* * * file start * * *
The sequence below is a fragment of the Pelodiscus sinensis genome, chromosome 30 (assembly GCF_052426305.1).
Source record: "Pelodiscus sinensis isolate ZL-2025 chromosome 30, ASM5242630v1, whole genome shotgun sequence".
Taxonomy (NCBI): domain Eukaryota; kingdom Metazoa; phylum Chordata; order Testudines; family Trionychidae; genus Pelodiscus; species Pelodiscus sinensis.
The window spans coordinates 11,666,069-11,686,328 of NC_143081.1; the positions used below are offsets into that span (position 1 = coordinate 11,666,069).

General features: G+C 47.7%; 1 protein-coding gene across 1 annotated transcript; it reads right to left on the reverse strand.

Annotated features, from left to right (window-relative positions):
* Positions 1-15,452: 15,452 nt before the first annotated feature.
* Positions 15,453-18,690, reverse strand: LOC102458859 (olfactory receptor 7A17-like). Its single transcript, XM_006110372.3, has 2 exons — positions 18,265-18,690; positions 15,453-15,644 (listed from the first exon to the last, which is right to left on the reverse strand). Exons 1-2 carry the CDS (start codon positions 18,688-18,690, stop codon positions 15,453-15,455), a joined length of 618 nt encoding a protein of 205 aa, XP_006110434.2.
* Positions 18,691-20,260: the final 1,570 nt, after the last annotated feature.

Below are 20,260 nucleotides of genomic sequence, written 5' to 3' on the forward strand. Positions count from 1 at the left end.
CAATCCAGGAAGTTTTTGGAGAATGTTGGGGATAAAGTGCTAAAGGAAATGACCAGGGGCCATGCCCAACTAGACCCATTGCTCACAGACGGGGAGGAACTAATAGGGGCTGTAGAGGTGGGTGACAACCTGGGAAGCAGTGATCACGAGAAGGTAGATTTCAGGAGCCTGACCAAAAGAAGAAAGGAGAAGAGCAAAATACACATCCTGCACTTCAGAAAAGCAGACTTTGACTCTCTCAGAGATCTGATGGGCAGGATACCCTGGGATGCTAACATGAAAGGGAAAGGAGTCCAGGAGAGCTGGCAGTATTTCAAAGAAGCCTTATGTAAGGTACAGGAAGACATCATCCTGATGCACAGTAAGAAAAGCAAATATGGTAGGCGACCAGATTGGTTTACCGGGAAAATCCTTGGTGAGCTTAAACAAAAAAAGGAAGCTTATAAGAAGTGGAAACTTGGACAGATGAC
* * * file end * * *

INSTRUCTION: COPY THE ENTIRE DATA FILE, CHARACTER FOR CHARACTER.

The sequence below is a fragment of the Pelodiscus sinensis genome, chromosome 30 (assembly GCF_052426305.1).
Source record: "Pelodiscus sinensis isolate ZL-2025 chromosome 30, ASM5242630v1, whole genome shotgun sequence".
Taxonomy (NCBI): domain Eukaryota; kingdom Metazoa; phylum Chordata; order Testudines; family Trionychidae; genus Pelodiscus; species Pelodiscus sinensis.
The window spans coordinates 11,666,069-11,686,328 of NC_143081.1; the positions used below are offsets into that span (position 1 = coordinate 11,666,069).

General features: G+C 47.7%; 1 protein-coding gene across 1 annotated transcript; it reads right to left on the reverse strand.

Annotated features, from left to right (window-relative positions):
* Positions 1-15,452: 15,452 nt before the first annotated feature.
* Positions 15,453-18,690, reverse strand: LOC102458859 (olfactory receptor 7A17-like). Its single transcript, XM_006110372.3, has 2 exons — positions 18,265-18,690; positions 15,453-15,644 (listed from the first exon to the last, which is right to left on the reverse strand). Exons 1-2 carry the CDS (start codon positions 18,688-18,690, stop codon positions 15,453-15,455), a joined length of 618 nt encoding a protein of 205 aa, XP_006110434.2.
* Positions 18,691-20,260: the final 1,570 nt, after the last annotated feature.

Below are 20,260 nucleotides of genomic sequence, written 5' to 3' on the forward strand. Positions count from 1 at the left end.
CAATCCAGGAAGTTTTTGGAGAATGTTGGGGATAAAGTGCTAAAGGAAATGACCAGGGGCCATGCCCAACTAGACCCATTGCTCACAGACGGGGAGGAACTAATAGGGGCTGTAGAGGTGGGTGACAACCTGGGAAGCAGTGATCACGAGAAGGTAGATTTCAGGAGCCTGACCAAAAGAAGAAAGGAGAAGAGCAAAATACACATCCTGCACTTCAGAAAAGCAGACTTTGACTCTCTCAGAGATCTGATGGGCAGGATACCCTGGGATGCTAACATGAAAGGGAAAGGAGTCCAGGAGAGCTGGCAGTATTTCAAAGAAGCCTTATGTAAGGTACAGGAAGACATCATCCTGATGCACAGTAAGAAAAGCAAATATGGTAGGCGACCAGATTGGTTTACCGGGAAAATCCTTGGTGAGCTTAAACAAAAAAAGGAAGCTTATAAGAAGTGGAAACTTGGACAGATGAC